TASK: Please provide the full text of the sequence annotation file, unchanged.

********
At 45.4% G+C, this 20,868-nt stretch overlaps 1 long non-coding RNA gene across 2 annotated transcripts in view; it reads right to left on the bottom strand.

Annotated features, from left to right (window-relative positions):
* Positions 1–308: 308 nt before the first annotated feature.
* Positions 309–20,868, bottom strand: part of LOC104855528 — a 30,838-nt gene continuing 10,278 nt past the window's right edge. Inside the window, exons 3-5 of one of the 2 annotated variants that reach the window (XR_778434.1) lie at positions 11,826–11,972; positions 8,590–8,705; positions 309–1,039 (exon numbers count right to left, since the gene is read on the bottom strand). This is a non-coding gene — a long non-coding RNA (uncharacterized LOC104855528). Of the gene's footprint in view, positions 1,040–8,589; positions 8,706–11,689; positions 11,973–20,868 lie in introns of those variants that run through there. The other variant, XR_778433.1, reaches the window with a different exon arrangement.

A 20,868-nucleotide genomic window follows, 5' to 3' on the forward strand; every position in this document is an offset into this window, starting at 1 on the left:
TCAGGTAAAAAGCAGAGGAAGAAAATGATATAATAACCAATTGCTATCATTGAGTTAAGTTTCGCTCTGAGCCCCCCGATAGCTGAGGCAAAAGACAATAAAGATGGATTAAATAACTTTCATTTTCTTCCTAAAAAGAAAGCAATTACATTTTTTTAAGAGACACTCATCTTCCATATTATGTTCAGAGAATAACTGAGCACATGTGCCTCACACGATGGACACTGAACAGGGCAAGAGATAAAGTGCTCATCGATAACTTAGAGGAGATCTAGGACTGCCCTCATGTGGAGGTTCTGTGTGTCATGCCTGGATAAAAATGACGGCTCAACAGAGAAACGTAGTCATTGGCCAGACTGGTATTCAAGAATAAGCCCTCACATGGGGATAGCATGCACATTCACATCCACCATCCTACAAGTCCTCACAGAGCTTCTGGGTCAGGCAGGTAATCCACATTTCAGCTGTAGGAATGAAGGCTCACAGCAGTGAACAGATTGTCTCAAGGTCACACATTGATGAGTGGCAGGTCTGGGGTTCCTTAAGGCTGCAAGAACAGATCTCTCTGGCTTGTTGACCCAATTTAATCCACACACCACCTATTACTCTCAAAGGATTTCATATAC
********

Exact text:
At 45.4% G+C, this 20,868-nt stretch overlaps 1 long non-coding RNA gene across 2 annotated transcripts in view; it reads right to left on the bottom strand.

Annotated features, from left to right (window-relative positions):
* Positions 1–308: 308 nt before the first annotated feature.
* Positions 309–20,868, bottom strand: part of LOC104855528 — a 30,838-nt gene continuing 10,278 nt past the window's right edge. Inside the window, exons 3-5 of one of the 2 annotated variants that reach the window (XR_778434.1) lie at positions 11,826–11,972; positions 8,590–8,705; positions 309–1,039 (exon numbers count right to left, since the gene is read on the bottom strand). This is a non-coding gene — a long non-coding RNA (uncharacterized LOC104855528). Of the gene's footprint in view, positions 1,040–8,589; positions 8,706–11,689; positions 11,973–20,868 lie in introns of those variants that run through there. The other variant, XR_778433.1, reaches the window with a different exon arrangement.

A 20,868-nucleotide genomic window follows, 5' to 3' on the forward strand; every position in this document is an offset into this window, starting at 1 on the left:
TCAGGTAAAAAGCAGAGGAAGAAAATGATATAATAACCAATTGCTATCATTGAGTTAAGTTTCGCTCTGAGCCCCCCGATAGCTGAGGCAAAAGACAATAAAGATGGATTAAATAACTTTCATTTTCTTCCTAAAAAGAAAGCAATTACATTTTTTTAAGAGACACTCATCTTCCATATTATGTTCAGAGAATAACTGAGCACATGTGCCTCACACGATGGACACTGAACAGGGCAAGAGATAAAGTGCTCATCGATAACTTAGAGGAGATCTAGGACTGCCCTCATGTGGAGGTTCTGTGTGTCATGCCTGGATAAAAATGACGGCTCAACAGAGAAACGTAGTCATTGGCCAGACTGGTATTCAAGAATAAGCCCTCACATGGGGATAGCATGCACATTCACATCCACCATCCTACAAGTCCTCACAGAGCTTCTGGGTCAGGCAGGTAATCCACATTTCAGCTGTAGGAATGAAGGCTCACAGCAGTGAACAGATTGTCTCAAGGTCACACATTGATGAGTGGCAGGTCTGGGGTTCCTTAAGGCTGCAAGAACAGATCTCTCTGGCTTGTTGACCCAATTTAATCCACACACCACCTATTACTCTCAAAGGATTTCATATAC